Now that you know the basics, it’s time to talk about actually breeding your goats. Once you put your buck and doe that is in heat together, the buck will act interested at once and will begin pawing and stomping at the ground. If she urinates, the buck will put his face in the stream. The doe will wag her tail and stand still when the buck tries to mount her. Some goats like to breed at night. So while they’ll run around and act interested at first, they may wait till the evening to finally do the deed.

Most goat owners like to know for sure if their goats were bred, so they will check the back end of their doe in the morning. You can tell there’s been a successful breeding if there’s a milky white liquid coming from her vulva.

Breeding Goats: What Is The Gestation Period For A Goat?

 The gestation period is typically 150 days. Most goats follow a schedule of an average of 150 days however Pygmy goats seem to be the exception with reports of 155 days gestation.

What Is The Best Age To Breed A Goat?

Everyone has a different opinion on this, and honestly every goat is different, some mature quicker some are slower. The general consciences is you should wait until a year old to breed our goats. Some people choose to wait until a year and a half before breeding goats for the first time.

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Breeding Goats: How Do I Tell If A Goat Is Pregnant?

Because goats have a natural fermenting rumen and large belly it’s very hard to tell if your goat is pregnant because they always look pregnant. One way to see if you’ve been successful in breeding goats is by doing an ultrasound 30 days post breeding. Another way you can tell if your goat is pregnant is by doing a blood test, this can be done 60 days post breeding.

If you don’t want to do a blood test or a an ultrasound and would prefer to go off looks you won’t be able to notice a larger belly than normal until about 70-90 days after breeding, and sometimes even later.

Often experienced goat breeders can usually tell when their goats are pregnant, but if you’re new to the goat world, I’d suggest doing a blood test or ultrasound to be sure.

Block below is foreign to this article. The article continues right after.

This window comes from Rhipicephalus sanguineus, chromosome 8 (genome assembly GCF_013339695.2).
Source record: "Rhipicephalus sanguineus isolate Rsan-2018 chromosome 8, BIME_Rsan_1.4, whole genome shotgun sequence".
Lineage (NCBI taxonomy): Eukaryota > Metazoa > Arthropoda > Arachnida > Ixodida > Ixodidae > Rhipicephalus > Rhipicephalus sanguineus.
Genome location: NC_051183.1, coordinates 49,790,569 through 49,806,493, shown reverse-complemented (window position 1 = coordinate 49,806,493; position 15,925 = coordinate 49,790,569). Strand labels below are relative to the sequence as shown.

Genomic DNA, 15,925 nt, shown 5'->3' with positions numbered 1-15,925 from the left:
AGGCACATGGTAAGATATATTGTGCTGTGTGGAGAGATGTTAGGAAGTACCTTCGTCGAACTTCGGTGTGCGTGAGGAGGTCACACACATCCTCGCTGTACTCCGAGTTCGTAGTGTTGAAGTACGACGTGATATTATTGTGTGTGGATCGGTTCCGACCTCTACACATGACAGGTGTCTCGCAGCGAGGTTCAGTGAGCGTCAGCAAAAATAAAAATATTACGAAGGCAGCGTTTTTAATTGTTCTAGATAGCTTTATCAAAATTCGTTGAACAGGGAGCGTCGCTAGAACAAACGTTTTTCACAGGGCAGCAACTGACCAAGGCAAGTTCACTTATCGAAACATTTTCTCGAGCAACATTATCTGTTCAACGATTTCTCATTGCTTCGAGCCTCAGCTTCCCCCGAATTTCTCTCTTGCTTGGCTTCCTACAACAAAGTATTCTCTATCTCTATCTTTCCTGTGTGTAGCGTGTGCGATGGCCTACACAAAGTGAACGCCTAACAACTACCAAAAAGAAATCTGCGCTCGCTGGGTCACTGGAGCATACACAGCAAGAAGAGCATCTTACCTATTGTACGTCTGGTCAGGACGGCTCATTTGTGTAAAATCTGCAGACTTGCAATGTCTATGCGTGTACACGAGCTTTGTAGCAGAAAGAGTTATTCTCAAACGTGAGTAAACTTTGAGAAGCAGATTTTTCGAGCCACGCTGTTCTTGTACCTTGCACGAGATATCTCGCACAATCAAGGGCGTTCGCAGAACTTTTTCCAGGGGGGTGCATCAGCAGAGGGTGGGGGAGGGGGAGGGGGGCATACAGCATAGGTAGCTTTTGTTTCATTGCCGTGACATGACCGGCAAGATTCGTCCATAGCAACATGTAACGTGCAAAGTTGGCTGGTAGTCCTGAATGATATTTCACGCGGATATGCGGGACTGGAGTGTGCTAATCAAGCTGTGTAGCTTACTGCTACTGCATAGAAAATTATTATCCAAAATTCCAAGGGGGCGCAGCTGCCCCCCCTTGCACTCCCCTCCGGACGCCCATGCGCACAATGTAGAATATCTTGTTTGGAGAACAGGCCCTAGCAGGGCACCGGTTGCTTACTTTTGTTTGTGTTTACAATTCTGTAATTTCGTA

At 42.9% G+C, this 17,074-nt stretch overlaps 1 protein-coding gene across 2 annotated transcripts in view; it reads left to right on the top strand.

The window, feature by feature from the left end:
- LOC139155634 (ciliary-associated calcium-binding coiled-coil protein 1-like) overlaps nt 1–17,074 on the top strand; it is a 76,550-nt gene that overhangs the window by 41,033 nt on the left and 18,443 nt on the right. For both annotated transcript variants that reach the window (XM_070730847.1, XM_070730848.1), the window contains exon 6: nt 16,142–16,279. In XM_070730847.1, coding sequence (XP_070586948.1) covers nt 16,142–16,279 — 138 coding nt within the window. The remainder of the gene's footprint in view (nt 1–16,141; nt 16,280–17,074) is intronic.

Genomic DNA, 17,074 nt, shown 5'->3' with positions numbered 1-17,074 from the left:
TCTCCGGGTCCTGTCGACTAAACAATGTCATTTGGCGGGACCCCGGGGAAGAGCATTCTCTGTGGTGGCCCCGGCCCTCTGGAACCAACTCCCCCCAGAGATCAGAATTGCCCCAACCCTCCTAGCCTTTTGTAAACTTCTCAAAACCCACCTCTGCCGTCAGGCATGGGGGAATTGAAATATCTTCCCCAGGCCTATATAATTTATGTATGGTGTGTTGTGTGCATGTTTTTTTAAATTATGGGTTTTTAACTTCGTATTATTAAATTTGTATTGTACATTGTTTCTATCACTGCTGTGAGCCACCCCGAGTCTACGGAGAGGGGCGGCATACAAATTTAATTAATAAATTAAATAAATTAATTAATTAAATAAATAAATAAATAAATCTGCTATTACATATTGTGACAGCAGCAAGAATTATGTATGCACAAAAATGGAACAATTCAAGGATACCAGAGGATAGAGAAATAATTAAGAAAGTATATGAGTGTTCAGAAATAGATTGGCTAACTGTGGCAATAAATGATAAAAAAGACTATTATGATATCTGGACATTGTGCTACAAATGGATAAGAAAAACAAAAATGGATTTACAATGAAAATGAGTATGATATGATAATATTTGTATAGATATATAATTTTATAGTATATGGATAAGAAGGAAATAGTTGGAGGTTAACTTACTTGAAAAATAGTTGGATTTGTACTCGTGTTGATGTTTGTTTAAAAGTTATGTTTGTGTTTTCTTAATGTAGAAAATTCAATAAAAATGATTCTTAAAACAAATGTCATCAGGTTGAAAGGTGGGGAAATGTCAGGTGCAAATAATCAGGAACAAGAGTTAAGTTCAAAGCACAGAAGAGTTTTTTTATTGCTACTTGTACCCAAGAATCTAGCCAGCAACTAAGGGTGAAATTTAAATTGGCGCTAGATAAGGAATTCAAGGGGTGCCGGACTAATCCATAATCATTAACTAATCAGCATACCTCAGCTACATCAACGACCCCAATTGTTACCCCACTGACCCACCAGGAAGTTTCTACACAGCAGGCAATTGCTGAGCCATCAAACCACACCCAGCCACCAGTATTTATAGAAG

How To Care For Goats During The Breeding Season

Before Breeding Your Goats:

  • Before breeding goats it’s important to ensure your animals are healthy and ready to support their babies. Ensure your goats are the proper weight for their breed (not to skinny and not to heavy) before proceeding.
  • Before breeding goats heck your goats parasite levels, and worm if necessary.
  • Before breeding goats check for any topical parasites and deal with them if found.
  • Ensure your goats have the proper levels of copper and minerals before breeding.

Two To Three Weeks Prior To The Breeding Season

  • Two to three weeks before breeding goats deworm the does using a targeted selected treatment such as FAMACHA.
  • Some people recommend that you vaccinate female goats with C&D tetanus toxoid before breeding goats.
  • Before breeding goats check and trim the goat’s hooves if needed.
  • You can also give the does an injection of vitamin E/Se to aid in ovulation, this is completely optional however.
  • If you are planning for artificial insemination (AI), plan estrous cycle synchronization prior to this time.
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Problems With Breeding Goats

In some cases (usually with a young doe that hasn’t been bred before, or a older doe with a young buck), even when a doe seems to be in heat, she may refuse to breed and try to run from the buck. Sometimes you can put your buck and doe in a smaller enclosure where it’s harder for her to get away from him and she’ll eventually get used to him.

What About Goat Inbreeding?

Some people choose to inbreed or line breed (breeding closely related animals) can quickly improve a herd because the good qualities of the animals get accentuated. However the bad qualities are also accentuated through these practices. Due this you really have to think about what you are doing, access your animas and use your head. 

The only hard and fast rule that I know of is do not breed a full brother and full sister. In some circumstances, it is ok to breed father to daughter, but we hardly ever do that. We much prefer to breed grandfather to granddaughter, uncles to niece, etc. (source)

Breeding Goats: Line Breeding vs. Inbreeding

Inbreeding: Inbreeding means the breeding of relatives. Parent-offspring and sibling-sibling breeding are what most people are referring to when they mention inbreeding, however technically pairings between an aunt/uncle-niece/nephew, cousins, and grandparent-offspring are also inbreeding.

Line Breeding: Line breeding is still technically a form of inbreeding. Line breeding deals with pairs that are related more distantly than first-generation relatives. It might involve breeding two animals that have a common grandparent. The object of line breeding is to bring an animal in the pedigree forward again and increase its genetic influence over the resulting offspring.